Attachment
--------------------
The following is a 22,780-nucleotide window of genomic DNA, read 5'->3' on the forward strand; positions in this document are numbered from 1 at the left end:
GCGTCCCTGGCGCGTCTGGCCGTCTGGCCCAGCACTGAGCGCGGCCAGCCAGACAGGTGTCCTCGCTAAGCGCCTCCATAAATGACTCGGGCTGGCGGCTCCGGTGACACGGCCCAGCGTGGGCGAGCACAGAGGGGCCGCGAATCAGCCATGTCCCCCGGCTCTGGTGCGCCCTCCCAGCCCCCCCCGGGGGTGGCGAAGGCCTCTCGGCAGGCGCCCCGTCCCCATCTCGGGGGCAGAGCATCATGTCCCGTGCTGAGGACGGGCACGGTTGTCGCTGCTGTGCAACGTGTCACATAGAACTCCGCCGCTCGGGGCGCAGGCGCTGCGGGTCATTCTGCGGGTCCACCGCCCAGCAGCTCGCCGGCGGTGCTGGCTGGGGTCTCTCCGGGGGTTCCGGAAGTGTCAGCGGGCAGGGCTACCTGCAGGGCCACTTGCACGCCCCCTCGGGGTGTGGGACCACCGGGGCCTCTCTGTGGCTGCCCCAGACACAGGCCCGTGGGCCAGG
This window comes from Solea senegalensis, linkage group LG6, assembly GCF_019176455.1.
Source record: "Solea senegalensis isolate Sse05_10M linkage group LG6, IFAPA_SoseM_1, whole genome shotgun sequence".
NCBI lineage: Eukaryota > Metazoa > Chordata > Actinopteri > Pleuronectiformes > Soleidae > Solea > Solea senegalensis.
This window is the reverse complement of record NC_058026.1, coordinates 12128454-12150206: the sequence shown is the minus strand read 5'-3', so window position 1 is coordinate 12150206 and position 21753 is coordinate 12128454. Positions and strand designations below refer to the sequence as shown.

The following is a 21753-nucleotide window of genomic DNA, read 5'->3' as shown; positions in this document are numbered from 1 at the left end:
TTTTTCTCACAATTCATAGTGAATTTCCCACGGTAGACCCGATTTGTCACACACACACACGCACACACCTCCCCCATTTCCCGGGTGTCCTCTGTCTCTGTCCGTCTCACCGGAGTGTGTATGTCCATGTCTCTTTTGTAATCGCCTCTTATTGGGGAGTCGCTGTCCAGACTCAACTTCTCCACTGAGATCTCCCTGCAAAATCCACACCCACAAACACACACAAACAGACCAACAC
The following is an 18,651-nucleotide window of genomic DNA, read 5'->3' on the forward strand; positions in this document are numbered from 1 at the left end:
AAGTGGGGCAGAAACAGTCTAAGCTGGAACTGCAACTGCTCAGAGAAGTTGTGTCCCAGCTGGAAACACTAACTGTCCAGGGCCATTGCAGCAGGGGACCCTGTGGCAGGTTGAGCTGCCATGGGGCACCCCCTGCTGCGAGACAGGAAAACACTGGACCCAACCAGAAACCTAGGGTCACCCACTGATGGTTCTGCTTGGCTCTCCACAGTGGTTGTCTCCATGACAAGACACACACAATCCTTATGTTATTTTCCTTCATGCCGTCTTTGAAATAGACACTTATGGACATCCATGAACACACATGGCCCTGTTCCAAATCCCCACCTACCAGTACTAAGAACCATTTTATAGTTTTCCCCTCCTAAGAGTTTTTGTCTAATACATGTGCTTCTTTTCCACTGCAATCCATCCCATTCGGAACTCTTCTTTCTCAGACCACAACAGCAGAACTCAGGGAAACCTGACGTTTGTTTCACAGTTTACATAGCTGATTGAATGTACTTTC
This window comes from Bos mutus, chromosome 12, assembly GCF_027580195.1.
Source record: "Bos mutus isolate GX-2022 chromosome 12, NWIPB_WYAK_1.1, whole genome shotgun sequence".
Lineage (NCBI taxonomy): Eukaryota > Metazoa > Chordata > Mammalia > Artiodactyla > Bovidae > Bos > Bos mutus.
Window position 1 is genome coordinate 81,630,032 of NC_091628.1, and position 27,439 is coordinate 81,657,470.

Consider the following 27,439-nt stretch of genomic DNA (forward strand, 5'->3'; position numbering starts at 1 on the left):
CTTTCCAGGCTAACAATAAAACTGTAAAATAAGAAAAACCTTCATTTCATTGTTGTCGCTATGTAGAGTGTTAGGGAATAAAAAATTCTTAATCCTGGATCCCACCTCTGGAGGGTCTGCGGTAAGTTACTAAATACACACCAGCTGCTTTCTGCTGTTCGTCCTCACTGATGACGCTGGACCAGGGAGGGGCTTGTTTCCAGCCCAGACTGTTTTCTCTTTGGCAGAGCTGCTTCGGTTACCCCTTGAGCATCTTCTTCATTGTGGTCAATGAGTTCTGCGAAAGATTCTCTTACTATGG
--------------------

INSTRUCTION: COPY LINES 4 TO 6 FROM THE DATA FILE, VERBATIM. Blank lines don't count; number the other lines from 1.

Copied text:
Source record: "Solea senegalensis isolate Sse05_10M linkage group LG6, IFAPA_SoseM_1, whole genome shotgun sequence".
NCBI lineage: Eukaryota > Metazoa > Chordata > Actinopteri > Pleuronectiformes > Soleidae > Solea > Solea senegalensis.
This window is the reverse complement of record NC_058026.1, coordinates 12128454-12150206: the sequence shown is the minus strand read 5'-3', so window position 1 is coordinate 12150206 and position 21753 is coordinate 12128454. Positions and strand designations below refer to the sequence as shown.